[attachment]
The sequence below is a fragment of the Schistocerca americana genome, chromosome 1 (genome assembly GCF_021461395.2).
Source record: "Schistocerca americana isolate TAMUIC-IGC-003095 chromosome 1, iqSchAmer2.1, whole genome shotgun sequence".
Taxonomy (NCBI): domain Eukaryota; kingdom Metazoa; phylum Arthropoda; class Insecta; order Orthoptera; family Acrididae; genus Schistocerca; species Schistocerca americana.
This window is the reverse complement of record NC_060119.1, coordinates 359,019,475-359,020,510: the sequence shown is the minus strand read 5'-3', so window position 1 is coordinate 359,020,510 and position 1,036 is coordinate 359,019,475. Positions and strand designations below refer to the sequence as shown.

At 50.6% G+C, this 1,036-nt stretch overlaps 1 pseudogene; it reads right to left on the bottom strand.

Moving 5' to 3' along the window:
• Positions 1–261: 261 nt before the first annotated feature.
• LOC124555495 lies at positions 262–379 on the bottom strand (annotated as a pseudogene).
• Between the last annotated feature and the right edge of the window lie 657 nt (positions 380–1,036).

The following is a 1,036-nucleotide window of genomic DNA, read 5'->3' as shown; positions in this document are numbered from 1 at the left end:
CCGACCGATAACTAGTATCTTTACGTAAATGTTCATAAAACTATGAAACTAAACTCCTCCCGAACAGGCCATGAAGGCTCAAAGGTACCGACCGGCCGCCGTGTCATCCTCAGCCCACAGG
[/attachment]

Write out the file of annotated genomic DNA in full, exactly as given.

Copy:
The sequence below is a fragment of the Schistocerca americana genome, chromosome 1 (genome assembly GCF_021461395.2).
Source record: "Schistocerca americana isolate TAMUIC-IGC-003095 chromosome 1, iqSchAmer2.1, whole genome shotgun sequence".
Taxonomy (NCBI): domain Eukaryota; kingdom Metazoa; phylum Arthropoda; class Insecta; order Orthoptera; family Acrididae; genus Schistocerca; species Schistocerca americana.
This window is the reverse complement of record NC_060119.1, coordinates 359,019,475-359,020,510: the sequence shown is the minus strand read 5'-3', so window position 1 is coordinate 359,020,510 and position 1,036 is coordinate 359,019,475. Positions and strand designations below refer to the sequence as shown.

At 50.6% G+C, this 1,036-nt stretch overlaps 1 pseudogene; it reads right to left on the bottom strand.

Moving 5' to 3' along the window:
• Positions 1–261: 261 nt before the first annotated feature.
• LOC124555495 lies at positions 262–379 on the bottom strand (annotated as a pseudogene).
• Between the last annotated feature and the right edge of the window lie 657 nt (positions 380–1,036).

The following is a 1,036-nucleotide window of genomic DNA, read 5'->3' as shown; positions in this document are numbered from 1 at the left end:
CCGACCGATAACTAGTATCTTTACGTAAATGTTCATAAAACTATGAAACTAAACTCCTCCCGAACAGGCCATGAAGGCTCAAAGGTACCGACCGGCCGCCGTGTCATCCTCAGCCCACAGG